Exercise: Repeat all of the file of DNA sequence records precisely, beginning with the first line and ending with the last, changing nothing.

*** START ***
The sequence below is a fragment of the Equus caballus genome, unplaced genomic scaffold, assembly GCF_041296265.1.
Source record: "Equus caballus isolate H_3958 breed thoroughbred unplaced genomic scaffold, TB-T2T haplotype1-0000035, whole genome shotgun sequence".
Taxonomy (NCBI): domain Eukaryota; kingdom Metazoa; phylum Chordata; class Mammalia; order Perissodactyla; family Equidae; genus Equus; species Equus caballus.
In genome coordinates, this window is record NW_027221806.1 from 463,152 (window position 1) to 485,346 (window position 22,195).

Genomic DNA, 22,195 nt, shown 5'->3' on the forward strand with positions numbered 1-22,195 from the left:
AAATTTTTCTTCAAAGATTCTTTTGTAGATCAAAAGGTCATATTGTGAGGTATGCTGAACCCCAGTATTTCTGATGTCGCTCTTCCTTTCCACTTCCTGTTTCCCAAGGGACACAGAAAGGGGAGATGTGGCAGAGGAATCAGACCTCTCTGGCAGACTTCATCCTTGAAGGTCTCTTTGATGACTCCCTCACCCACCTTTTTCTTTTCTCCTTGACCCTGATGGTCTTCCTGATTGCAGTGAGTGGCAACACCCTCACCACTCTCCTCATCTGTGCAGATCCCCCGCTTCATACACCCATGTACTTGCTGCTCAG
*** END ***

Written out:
The sequence below is a fragment of the Equus caballus genome, unplaced genomic scaffold, assembly GCF_041296265.1.
Source record: "Equus caballus isolate H_3958 breed thoroughbred unplaced genomic scaffold, TB-T2T haplotype1-0000035, whole genome shotgun sequence".
Taxonomy (NCBI): domain Eukaryota; kingdom Metazoa; phylum Chordata; class Mammalia; order Perissodactyla; family Equidae; genus Equus; species Equus caballus.
In genome coordinates, this window is record NW_027221806.1 from 463,152 (window position 1) to 485,346 (window position 22,195).

Genomic DNA, 22,195 nt, shown 5'->3' on the forward strand with positions numbered 1-22,195 from the left:
AAATTTTTCTTCAAAGATTCTTTTGTAGATCAAAAGGTCATATTGTGAGGTATGCTGAACCCCAGTATTTCTGATGTCGCTCTTCCTTTCCACTTCCTGTTTCCCAAGGGACACAGAAAGGGGAGATGTGGCAGAGGAATCAGACCTCTCTGGCAGACTTCATCCTTGAAGGTCTCTTTGATGACTCCCTCACCCACCTTTTTCTTTTCTCCTTGACCCTGATGGTCTTCCTGATTGCAGTGAGTGGCAACACCCTCACCACTCTCCTCATCTGTGCAGATCCCCCGCTTCATACACCCATGTACTTGCTGCTCAG